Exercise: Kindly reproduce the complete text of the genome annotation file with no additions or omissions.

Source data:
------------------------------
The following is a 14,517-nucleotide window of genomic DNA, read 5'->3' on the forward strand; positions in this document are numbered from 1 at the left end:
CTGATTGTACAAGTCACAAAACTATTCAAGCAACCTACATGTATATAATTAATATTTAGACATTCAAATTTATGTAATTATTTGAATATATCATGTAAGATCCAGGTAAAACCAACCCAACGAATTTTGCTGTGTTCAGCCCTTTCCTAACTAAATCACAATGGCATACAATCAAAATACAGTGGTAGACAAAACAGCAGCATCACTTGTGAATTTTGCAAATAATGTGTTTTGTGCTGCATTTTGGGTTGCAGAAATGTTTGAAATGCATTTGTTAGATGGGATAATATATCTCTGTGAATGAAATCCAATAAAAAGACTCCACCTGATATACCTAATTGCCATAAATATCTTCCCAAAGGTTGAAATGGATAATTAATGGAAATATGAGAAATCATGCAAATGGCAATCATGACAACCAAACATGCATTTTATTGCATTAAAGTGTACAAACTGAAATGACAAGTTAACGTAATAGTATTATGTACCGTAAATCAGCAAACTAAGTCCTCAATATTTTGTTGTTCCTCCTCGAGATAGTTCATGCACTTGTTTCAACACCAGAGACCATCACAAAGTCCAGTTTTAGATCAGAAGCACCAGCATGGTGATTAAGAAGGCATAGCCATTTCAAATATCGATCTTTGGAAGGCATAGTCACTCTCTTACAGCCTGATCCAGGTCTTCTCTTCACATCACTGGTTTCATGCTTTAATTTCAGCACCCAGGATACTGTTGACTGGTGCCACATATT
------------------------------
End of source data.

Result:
The following is a 14,517-nucleotide window of genomic DNA, read 5'->3' on the forward strand; positions in this document are numbered from 1 at the left end:
CTGATTGTACAAGTCACAAAACTATTCAAGCAACCTACATGTATATAATTAATATTTAGACATTCAAATTTATGTAATTATTTGAATATATCATGTAAGATCCAGGTAAAACCAACCCAACGAATTTTGCTGTGTTCAGCCCTTTCCTAACTAAATCACAATGGCATACAATCAAAATACAGTGGTAGACAAAACAGCAGCATCACTTGTGAATTTTGCAAATAATGTGTTTTGTGCTGCATTTTGGGTTGCAGAAATGTTTGAAATGCATTTGTTAGATGGGATAATATATCTCTGTGAATGAAATCCAATAAAAAGACTCCACCTGATATACCTAATTGCCATAAATATCTTCCCAAAGGTTGAAATGGATAATTAATGGAAATATGAGAAATCATGCAAATGGCAATCATGACAACCAAACATGCATTTTATTGCATTAAAGTGTACAAACTGAAATGACAAGTTAACGTAATAGTATTATGTACCGTAAATCAGCAAACTAAGTCCTCAATATTTTGTTGTTCCTCCTCGAGATAGTTCATGCACTTGTTTCAACACCAGAGACCATCACAAAGTCCAGTTTTAGATCAGAAGCACCAGCATGGTGATTAAGAAGGCATAGCCATTTCAAATATCGATCTTTGGAAGGCATAGTCACTCTCTTACAGCCTGATCCAGGTCTTCTCTTCACATCACTGGTTTCATGCTTTAATTTCAGCACCCAGGATACTGTTGACTGGTGCCACATATT